During a recent visit to Kutch the author met Rajendra who sells Poha in one of Bhuj's busy streets. Sales are from 7 am to 12.30 noon. On an average he sells about 150 plates of poha daily @ Rs 20/ a plate. He left his Mumbai job to return home. From 5 to 9 pm the person who owns the shop sells chat. Each dish sells at Rs 30/. Morning and evening there is a never ending stream of customers.


Business Standard Weekend 10th March 2018 spoke of a Tea Stall in Pune (Yewale Amrutalay) that sells tea worth Rs 12 lakh a month. The popularity of street food in Indore is known countrywide. And these are only a few examples.


Let us respect food stall owners, even though they are not convent educated, who create wealth and generate employment.  


Governments can create khau galis in designated areas and ensure area is clean.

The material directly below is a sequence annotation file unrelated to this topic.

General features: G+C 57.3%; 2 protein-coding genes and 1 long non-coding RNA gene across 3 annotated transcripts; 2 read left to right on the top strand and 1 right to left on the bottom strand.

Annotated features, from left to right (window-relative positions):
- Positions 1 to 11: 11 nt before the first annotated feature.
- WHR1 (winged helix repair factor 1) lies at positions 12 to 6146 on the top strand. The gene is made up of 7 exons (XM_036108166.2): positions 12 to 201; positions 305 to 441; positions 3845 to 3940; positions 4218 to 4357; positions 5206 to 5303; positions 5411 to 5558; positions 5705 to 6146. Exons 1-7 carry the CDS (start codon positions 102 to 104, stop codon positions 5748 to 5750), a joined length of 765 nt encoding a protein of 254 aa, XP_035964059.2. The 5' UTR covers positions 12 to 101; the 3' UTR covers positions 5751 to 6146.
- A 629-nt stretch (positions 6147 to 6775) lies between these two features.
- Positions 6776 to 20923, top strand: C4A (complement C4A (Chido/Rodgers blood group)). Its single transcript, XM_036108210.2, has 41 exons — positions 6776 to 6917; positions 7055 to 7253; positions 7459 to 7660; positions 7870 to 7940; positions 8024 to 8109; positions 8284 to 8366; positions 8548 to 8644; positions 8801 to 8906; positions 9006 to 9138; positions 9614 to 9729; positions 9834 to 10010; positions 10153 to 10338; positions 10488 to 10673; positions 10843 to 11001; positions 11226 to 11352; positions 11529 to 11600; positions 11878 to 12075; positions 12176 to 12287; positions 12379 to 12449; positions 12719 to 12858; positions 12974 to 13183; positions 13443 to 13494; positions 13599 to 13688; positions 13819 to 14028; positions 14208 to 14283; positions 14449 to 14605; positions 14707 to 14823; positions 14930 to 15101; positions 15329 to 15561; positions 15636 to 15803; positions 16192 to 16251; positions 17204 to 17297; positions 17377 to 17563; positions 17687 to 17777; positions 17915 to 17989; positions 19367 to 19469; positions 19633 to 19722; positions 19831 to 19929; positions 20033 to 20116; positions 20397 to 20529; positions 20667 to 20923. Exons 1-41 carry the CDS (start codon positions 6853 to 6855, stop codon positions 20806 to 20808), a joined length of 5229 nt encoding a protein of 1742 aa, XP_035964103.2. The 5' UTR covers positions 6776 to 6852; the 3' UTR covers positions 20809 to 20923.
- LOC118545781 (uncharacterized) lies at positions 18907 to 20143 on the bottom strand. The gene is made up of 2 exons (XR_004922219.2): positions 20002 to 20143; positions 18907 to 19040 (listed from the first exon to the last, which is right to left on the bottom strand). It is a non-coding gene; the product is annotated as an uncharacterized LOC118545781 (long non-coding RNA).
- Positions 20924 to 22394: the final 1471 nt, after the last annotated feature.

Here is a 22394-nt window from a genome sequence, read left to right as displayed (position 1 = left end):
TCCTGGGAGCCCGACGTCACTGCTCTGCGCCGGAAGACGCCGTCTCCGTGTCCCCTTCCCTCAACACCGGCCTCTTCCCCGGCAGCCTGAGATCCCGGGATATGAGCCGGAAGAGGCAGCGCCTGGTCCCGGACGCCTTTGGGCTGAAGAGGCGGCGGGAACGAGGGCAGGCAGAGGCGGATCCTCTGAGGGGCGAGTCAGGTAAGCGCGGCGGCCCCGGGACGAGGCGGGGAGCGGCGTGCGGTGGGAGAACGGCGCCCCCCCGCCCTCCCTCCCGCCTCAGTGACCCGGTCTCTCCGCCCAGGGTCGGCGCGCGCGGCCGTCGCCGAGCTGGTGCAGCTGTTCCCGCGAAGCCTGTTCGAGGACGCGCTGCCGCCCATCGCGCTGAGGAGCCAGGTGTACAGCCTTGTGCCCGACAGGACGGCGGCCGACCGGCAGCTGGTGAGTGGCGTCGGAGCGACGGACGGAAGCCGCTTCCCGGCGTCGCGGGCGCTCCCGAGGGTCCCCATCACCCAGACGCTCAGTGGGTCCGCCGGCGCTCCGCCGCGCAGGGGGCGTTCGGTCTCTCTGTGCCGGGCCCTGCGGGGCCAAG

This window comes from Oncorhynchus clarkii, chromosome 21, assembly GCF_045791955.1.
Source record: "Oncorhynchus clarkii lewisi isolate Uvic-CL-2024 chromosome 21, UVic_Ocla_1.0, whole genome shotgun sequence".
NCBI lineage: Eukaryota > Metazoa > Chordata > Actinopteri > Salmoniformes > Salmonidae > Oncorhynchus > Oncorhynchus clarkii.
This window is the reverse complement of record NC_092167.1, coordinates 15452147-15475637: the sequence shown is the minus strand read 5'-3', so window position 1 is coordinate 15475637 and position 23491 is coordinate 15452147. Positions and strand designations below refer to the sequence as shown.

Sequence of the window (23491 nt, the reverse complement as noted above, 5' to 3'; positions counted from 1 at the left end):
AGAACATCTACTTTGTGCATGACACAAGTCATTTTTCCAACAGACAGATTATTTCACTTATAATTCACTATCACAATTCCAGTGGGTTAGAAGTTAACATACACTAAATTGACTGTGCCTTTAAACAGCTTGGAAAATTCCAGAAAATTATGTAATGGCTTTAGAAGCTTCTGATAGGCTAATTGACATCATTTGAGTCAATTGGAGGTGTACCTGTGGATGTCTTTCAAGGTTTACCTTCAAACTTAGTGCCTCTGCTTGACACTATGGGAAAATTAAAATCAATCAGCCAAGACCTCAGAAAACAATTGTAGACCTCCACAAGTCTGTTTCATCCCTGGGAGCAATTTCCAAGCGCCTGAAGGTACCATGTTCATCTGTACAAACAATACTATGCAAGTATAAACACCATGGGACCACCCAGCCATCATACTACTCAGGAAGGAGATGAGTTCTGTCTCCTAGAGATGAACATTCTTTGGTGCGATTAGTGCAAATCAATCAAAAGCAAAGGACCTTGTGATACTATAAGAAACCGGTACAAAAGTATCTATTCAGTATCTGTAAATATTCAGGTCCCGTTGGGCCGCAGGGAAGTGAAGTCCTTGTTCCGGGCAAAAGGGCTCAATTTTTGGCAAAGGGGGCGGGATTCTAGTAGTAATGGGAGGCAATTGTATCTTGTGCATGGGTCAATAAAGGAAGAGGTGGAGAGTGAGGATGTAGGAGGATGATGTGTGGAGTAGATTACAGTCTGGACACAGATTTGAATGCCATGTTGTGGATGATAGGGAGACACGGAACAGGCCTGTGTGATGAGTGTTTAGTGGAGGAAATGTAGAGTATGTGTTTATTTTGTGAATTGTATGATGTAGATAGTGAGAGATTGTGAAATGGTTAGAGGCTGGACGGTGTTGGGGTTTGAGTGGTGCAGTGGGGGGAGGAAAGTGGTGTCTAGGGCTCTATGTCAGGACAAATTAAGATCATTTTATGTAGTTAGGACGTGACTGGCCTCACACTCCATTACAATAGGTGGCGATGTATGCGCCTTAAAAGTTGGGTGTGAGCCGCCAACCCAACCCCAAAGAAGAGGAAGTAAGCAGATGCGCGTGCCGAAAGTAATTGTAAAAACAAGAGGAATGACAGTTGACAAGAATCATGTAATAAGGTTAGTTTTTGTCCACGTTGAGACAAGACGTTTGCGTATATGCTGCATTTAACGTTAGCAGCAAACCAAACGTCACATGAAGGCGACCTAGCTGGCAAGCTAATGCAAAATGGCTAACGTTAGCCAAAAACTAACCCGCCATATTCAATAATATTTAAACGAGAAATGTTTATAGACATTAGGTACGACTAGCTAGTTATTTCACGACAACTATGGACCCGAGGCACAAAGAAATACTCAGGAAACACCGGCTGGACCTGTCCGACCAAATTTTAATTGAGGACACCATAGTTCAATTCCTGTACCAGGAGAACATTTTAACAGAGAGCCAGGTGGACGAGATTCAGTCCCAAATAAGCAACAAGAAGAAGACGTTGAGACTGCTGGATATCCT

About 15 kms from Bhuj is Bhujodi village. It is best known for its weaving products. Here visited Shyamji Bhai Vankar's shop. He belongs to the Meghwal community, named Harijans by Gandhiji and scheduled caste by the Indian Constitution.


The shop sells shawls, saris, stoles, bedcovers, carpets, etc. During the two hours that I spent saw many foreigners and a couple who run a leading textile studio in Kolkata that sells Indian handcrafted wearable textiles. Shop accepts payment by credit card. Shyamji speaks English, Hindi and Gujarati fluently.


Shyamji's shop provides livelihood to about 225 people of whom app 35% are women. Similarly Shrujan, a not for profit NGO that works for craft revival and sustainable livelihoods for women, works with over 4,000 women in Kutch.


                        Shyamji Bhai shop in village Bhujodi near Bhuj, Kutch in Gujarat

The government can promote tourism to Kutch and ask government stores like CSD to buy from here. Similar clusters like Ima Market Imphal and Darkot near Munsiyari in Kumaon, must be promoted.


Next the author needed a taxi for a twenty day Tamil Nadu trip and was introduced to English speaking Velu. Employed as a personal driver he wanted to be self-employed. Notwithstanding the pressure of monthly EMI's Velu is happy and hopes to have more taxis soon.